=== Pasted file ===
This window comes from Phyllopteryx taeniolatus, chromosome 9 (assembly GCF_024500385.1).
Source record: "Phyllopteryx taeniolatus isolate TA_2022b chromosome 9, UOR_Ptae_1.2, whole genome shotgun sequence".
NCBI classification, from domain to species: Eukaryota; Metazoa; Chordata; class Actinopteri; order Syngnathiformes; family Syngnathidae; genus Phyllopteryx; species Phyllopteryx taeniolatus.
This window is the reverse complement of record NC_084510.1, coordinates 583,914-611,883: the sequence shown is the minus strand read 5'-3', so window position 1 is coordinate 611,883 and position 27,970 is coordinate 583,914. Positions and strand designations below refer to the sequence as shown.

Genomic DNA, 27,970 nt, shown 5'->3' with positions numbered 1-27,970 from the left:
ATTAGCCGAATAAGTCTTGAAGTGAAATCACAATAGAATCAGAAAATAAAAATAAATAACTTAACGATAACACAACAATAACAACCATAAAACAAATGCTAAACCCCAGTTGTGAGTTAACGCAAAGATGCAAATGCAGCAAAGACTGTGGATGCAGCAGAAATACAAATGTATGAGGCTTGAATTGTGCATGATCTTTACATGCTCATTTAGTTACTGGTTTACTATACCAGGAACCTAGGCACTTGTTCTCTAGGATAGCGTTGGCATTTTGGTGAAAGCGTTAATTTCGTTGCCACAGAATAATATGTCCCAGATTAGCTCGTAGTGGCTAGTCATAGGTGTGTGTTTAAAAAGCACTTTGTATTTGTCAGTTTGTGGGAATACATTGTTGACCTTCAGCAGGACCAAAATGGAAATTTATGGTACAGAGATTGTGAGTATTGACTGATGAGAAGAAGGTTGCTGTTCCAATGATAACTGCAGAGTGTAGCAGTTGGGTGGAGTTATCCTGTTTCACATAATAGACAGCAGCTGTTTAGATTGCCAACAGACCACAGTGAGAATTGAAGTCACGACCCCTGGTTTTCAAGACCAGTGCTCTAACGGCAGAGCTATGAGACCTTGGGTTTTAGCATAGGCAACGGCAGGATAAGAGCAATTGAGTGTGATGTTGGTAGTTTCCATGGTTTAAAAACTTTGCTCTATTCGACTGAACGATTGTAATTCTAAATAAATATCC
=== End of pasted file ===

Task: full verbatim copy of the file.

This window comes from Phyllopteryx taeniolatus, chromosome 9 (assembly GCF_024500385.1).
Source record: "Phyllopteryx taeniolatus isolate TA_2022b chromosome 9, UOR_Ptae_1.2, whole genome shotgun sequence".
NCBI classification, from domain to species: Eukaryota; Metazoa; Chordata; class Actinopteri; order Syngnathiformes; family Syngnathidae; genus Phyllopteryx; species Phyllopteryx taeniolatus.
This window is the reverse complement of record NC_084510.1, coordinates 583,914-611,883: the sequence shown is the minus strand read 5'-3', so window position 1 is coordinate 611,883 and position 27,970 is coordinate 583,914. Positions and strand designations below refer to the sequence as shown.

Genomic DNA, 27,970 nt, shown 5'->3' with positions numbered 1-27,970 from the left:
ATTAGCCGAATAAGTCTTGAAGTGAAATCACAATAGAATCAGAAAATAAAAATAAATAACTTAACGATAACACAACAATAACAACCATAAAACAAATGCTAAACCCCAGTTGTGAGTTAACGCAAAGATGCAAATGCAGCAAAGACTGTGGATGCAGCAGAAATACAAATGTATGAGGCTTGAATTGTGCATGATCTTTACATGCTCATTTAGTTACTGGTTTACTATACCAGGAACCTAGGCACTTGTTCTCTAGGATAGCGTTGGCATTTTGGTGAAAGCGTTAATTTCGTTGCCACAGAATAATATGTCCCAGATTAGCTCGTAGTGGCTAGTCATAGGTGTGTGTTTAAAAAGCACTTTGTATTTGTCAGTTTGTGGGAATACATTGTTGACCTTCAGCAGGACCAAAATGGAAATTTATGGTACAGAGATTGTGAGTATTGACTGATGAGAAGAAGGTTGCTGTTCCAATGATAACTGCAGAGTGTAGCAGTTGGGTGGAGTTATCCTGTTTCACATAATAGACAGCAGCTGTTTAGATTGCCAACAGACCACAGTGAGAATTGAAGTCACGACCCCTGGTTTTCAAGACCAGTGCTCTAACGGCAGAGCTATGAGACCTTGGGTTTTAGCATAGGCAACGGCAGGATAAGAGCAATTGAGTGTGATGTTGGTAGTTTCCATGGTTTAAAAACTTTGCTCTATTCGACTGAACGATTGTAATTCTAAATAAATATCC